Anxiety is a common emotion that most people feel at one time or another. But for some people, it can make even the most minor decisions in life seem difficult. Some first start showing symptoms as a child, a stage that also makes it easy to overlook. An anxious child might be writing and misspell a word, for example. They might then begin to hold their breath, rub their knuckles on the chair, and start to tremble. As they age, this anxiety disorder will continue grow and disrupt life in various—and more costly— ways. It is important to know that facing the challenges that an anxiety disorder presents can lead to immense personal growth.
Anxiety disorders are often accompanied by intense physical symptoms. These can be triggered by events at school, relationships, work performance, and social interactions.
When an anxiety sufferer feels an attack coming on, they may isolate themselves and try to work through the episode in a bathroom or some private area. They may experience migraines, nausea, fatigue, or an overall depressive mood. To make it worse, a sense of shame can also go along with the symptoms and coping habits that develop over time. The person may experience intrusive thoughts that undermine their own abilities. Because they want to come across as someone who is strong and intelligent, they feel they must keep their anxiety hidden from everyone to appear completely normal.
Slowly, however, these feelings become insuppressible. It is at this point someone may ask for help. The more open they become about their anxiety, the more accessible the treatments become for controlling it. Medications such as biofeedback, and/or acupuncture may help decrease the physical symptoms. Sometimes, though, these by themselves are not enough. Ketamine is an adjunctive therapy that can bolster your current treatments. It can also help change your mindset and begin the process of changing the relationship with your anxiety disorder.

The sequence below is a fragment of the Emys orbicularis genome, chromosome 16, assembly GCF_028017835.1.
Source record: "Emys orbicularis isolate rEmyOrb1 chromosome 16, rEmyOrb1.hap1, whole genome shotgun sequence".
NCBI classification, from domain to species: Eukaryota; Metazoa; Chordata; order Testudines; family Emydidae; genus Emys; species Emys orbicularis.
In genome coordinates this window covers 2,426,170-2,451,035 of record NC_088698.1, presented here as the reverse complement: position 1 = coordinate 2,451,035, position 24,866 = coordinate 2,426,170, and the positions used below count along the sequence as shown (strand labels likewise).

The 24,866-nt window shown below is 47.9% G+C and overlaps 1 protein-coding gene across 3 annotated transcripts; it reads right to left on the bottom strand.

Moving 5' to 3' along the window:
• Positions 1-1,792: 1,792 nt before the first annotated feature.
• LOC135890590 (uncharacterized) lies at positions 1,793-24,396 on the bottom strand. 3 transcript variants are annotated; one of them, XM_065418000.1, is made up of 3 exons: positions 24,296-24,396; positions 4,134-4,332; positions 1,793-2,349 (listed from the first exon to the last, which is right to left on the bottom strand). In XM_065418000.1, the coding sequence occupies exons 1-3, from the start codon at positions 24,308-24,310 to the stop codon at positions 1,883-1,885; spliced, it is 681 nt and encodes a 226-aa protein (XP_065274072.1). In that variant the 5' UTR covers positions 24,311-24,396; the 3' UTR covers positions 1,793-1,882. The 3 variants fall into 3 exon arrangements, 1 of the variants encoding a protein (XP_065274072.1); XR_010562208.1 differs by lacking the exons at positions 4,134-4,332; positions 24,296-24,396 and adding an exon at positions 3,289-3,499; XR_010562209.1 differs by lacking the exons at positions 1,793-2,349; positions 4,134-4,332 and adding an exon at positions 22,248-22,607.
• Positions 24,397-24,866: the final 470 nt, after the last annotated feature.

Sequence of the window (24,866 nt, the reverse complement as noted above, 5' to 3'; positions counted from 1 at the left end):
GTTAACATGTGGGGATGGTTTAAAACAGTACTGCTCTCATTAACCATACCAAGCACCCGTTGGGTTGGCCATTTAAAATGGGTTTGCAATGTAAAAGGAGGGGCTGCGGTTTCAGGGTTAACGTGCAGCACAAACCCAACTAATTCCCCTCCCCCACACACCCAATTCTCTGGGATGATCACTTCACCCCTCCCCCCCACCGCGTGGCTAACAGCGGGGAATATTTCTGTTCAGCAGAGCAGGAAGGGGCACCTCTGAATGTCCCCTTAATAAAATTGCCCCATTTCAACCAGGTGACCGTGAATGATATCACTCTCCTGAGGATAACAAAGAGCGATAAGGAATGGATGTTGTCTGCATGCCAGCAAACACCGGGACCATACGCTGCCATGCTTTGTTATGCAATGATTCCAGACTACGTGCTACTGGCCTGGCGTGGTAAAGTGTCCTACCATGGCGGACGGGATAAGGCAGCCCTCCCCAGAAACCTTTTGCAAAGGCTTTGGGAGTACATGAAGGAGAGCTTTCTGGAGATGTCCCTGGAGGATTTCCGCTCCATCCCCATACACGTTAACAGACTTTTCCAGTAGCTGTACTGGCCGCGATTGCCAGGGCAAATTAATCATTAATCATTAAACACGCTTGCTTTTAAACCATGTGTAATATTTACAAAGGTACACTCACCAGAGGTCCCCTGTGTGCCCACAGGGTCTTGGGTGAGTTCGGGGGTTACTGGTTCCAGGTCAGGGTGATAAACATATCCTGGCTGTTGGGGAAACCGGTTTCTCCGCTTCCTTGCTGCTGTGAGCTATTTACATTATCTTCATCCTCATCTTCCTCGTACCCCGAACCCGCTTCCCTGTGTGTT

Ketamine works by triggering different systems in your brain. It manipulates the neurotransmitter glutamate, the amino acid that causes the neurons in the brain to communicate with one another, and without which the brain essentially shuts down.
People with anxiety disorder are often treated with a generic antidepressant, such as an SSRI (Selective Serotonin Reuptake Inhibitor), an SNRI (Selective Norepinephrine Reuptake Inhibitor), or a Benzodiazepine. In those who do not respond to one of these therapies, Ketamine is the possible avenue for help. Current practice indicates that after 6 to 12 weeks of initiating treatment with traditional antidepressants, dendritic growth and increased synaptic connections occur (see diagram).
With Ketamine, however, these connections can occur within 24 hours after the infusion. Research has shown Ketamine to be effective with an array of anxiety disorders, including SAD (Seasonal Affective Disorder) GAD (General Anxiety Disorder, and PTSD (Post-Traumatic Stress Disorder).
Intravenous Ketamine therapy has shown to be a highly effective treatment for people suffering from anxiety disorder. The relief the therapy can bring occurs quickly and without many of the negative side effects some prescription medications can cause. The Ketamine infusion experience itself is often described as calming and peaceful.
Unlike prescription drugs that may take weeks to work, ketamine infusions are administered on a short schedule until symptoms subside. Most patients suffering from anxiety and other mood disorders notice relief from their symptoms about midway in the recommended 7 infusion regime. People receiving Ketamine therapy may also reduce dependency on prescription drugs. They may find more energy for living or the ability to make the lifestyle changes necessary to keep anxiety at bay.
Southern Ketamine Clinics
1212 Hendersonville Rd | Asheville | NC 28803
Southern Ketamine Clinics
2768 Georgia Rd | Franklin | NC 28734